Of all the rights covered by the First Amendment, the right to distribute political literature is one of the most important. Indeed, without the efforts of pamphleteers like Thomas Paine and Samuel Adams, America as we know it might not have come into existence at all. These men risked everything to spread the ideas in which they believed — and as a result, our nation has a tradition in law and custom of protecting pamphleteers.
That is, unless you are on a college campus.
Take a recent incident at Sinclair Community College in Dayton, Ohio. During National Breast Cancer Awareness Month last October, Sinclair student Ethel Borel-Donohue waited until after her Probate Law I class was over (she is training to become a paralegal) to pass out around 15 flyers that discussed studies linking birth control and abortion to breast cancer.
Unfortunately, the climate for free speech on many campuses being what it is, you can imagine what happened next. According to Borel-Donohue, she was called before the chair of her program, county domestic relations judge Michael Brigner, and told that her flyers had offended someone in the class who had an abortion and that Borel-Donohue had no right to pass out any materials in the classroom, notwithstanding the fact that class was over. (I should note that when Borel-Donohue e-mailed Judge Brigner to confirm what he said in their conversation, he refused to do so — always a bad sign.)
If anything, Brigner was understating the power over expression that Sinclair Community College has unlawfully arrogated to itself. Its student code of conduct actually bans all distribution of literature at Sinclair except for “recognized student organizations after registering with the appropriate college official.” That’s right: you need the permission of school authorities to pass out pamphlets at Sinclair, and even that “privilege” is reserved only for groups who are “recognized” under the school’s rules.
There is simply no possible justification for a public college in the United States to ban all distribution of “unapproved” literature, everywhere on campus. And it’s hard to think of a reason that passing out literature in a classroom after class would be disruptive enough to justify a ban. After all, at most colleges, classrooms not in use for instruction are used for a variety of meetings and activities, and nobody is forced to stay around to receive the literature. Yet Sinclair has defiantly stood by its policies.
A similar controversy recently took place at Princeton Theological Seminary in New Jersey, where literature comparing the abortion rate in the African-American community to genocide sparked outrage among students, calls for punishment, and a declaration from the seminary’s dean of student life that from now on, literature could no longer be distributed without administrative approval.
In this case, objecting students and administrators claimed that the pamphlets were racist. One was quoted as saying,
There was a lot of devastation for me, psychological damage, injury, because I saw this as social bullying. People need to understand that racism is not dead.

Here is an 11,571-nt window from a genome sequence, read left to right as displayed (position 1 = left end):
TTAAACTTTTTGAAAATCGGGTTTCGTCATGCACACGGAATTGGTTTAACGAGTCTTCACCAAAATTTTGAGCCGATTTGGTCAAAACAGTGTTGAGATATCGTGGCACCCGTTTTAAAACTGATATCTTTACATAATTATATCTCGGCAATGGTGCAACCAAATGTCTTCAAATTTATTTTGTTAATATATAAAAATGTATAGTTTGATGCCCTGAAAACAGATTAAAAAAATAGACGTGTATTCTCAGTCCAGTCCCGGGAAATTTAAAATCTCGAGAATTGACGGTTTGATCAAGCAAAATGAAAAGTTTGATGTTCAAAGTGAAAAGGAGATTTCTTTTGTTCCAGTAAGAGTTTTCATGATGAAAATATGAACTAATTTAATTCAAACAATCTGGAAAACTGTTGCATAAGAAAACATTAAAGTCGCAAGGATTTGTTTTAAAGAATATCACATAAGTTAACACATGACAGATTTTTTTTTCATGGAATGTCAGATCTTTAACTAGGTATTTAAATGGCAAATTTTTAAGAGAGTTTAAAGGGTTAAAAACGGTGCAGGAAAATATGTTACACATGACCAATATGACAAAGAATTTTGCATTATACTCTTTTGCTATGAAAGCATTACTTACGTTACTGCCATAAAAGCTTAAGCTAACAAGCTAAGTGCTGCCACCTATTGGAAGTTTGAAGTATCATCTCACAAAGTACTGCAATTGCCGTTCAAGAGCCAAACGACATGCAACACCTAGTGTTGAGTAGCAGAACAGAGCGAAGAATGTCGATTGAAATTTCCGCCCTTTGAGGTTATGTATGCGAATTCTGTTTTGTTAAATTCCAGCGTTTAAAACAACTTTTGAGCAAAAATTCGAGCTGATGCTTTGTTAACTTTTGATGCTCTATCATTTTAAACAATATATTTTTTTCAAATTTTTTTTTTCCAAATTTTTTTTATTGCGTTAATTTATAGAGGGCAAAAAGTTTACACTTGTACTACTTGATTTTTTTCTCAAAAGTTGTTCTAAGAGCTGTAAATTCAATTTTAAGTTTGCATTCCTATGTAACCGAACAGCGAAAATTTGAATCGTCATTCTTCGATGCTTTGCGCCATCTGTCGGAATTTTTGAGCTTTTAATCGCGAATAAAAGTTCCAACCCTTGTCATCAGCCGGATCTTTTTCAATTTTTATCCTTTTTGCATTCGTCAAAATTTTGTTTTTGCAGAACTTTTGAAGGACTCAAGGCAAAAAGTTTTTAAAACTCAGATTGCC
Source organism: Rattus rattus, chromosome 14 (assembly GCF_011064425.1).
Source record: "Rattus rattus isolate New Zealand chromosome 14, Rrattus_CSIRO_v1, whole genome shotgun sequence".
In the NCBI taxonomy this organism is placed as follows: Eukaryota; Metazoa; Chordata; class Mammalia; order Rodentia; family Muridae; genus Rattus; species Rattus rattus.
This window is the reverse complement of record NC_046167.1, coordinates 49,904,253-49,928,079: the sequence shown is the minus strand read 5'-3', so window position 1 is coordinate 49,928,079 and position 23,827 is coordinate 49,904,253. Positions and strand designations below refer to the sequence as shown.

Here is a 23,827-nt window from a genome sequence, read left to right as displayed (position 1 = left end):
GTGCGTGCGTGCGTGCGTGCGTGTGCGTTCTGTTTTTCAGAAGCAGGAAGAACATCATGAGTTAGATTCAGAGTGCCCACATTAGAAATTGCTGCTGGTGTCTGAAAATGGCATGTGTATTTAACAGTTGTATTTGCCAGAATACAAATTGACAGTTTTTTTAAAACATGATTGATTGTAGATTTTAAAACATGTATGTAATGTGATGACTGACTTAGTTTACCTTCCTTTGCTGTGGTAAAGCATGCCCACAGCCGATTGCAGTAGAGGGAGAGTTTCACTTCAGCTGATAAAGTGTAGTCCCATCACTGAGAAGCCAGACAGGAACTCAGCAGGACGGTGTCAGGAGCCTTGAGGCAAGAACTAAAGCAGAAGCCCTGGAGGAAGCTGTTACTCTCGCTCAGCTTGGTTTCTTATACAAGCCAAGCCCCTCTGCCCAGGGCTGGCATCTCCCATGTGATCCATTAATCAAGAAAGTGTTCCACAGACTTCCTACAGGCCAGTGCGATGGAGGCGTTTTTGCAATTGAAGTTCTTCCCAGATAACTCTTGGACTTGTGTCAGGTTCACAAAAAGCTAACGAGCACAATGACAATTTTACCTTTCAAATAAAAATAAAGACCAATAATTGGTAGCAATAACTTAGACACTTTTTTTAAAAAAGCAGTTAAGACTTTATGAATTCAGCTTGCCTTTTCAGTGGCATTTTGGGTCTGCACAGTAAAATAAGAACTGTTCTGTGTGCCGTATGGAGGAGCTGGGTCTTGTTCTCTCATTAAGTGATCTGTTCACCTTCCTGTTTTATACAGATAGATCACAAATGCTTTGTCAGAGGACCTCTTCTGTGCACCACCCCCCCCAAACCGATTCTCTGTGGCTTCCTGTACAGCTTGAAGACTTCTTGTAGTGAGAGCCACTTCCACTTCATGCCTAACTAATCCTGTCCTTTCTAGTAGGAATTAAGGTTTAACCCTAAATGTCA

And according to the same article,
A statement from the seminary said it “does not tolerate racial discrimination” and “has policies that both protect freedom of speech and preclude racial harassment of any kind.”
Those claiming to be offended focused on the use of imagery and symbolism in the pamphlets — a picture of a noose and a mention of the Ku Klux Klan among them. But it appears that in the rush to condemn the pamphlets and those who distributed them for being racist, few actually took the time to read the pamphlets. Indeed, the article featuring the noose illustration concludes: “Abortion and population control have taken a devastating toll on the African-American community.” How do I know this? I found the article online, along with the entire 12-page pamphlet, which opens with an introduction from the Rev. Dr. Martin Luther King Jr.’s niece, Dr. Alveda King.
Whether or not you agree with the message of or studies cited in the pamphlet, it does not appear to be driven by animus towards blacks. Is it too much to ask of wannabe censors — including the administration of Princeton Seminary — to actually read what they wish to censor and not just look at the pictures?
Of course, I say that with my tongue firmly planted in my cheek. Since anyone with a modicum of sense would realize from reading even a short excerpt that the pamphlet was not intended as a racist screed against African-Americans, we are left with the conclusion that the real problem that Princeton Seminary’s administration and students had with the pamphlet was its controversial views about abortion.
The same is true at Sinclair Community College: the problem was not that Borel-Donohue saw fit to pass out literature on campus, it was that she chose to pass out the wrong kind of literature. And while Princeton Seminary, as a private religious institution, is free to embarrass itself by pretending that a controversy about abortion is really a controversy about race, the students and taxpayers of Ohio who financially support Sinclair Community College have a legal right to expect better from their institution.
Americans have the right to demand and get basic honesty and integrity from our institutions of higher education. Public universities must be made to follow the First Amendment and allow dissenting ideas; private institutions must be held morally accountable to their own values, which rarely include institutional dishonesty about the motives of their own students. Much has been made of a possible “higher education bubble” recently. With incidents like this, is it any wonder if Americans are starting to wonder if college is really worth it?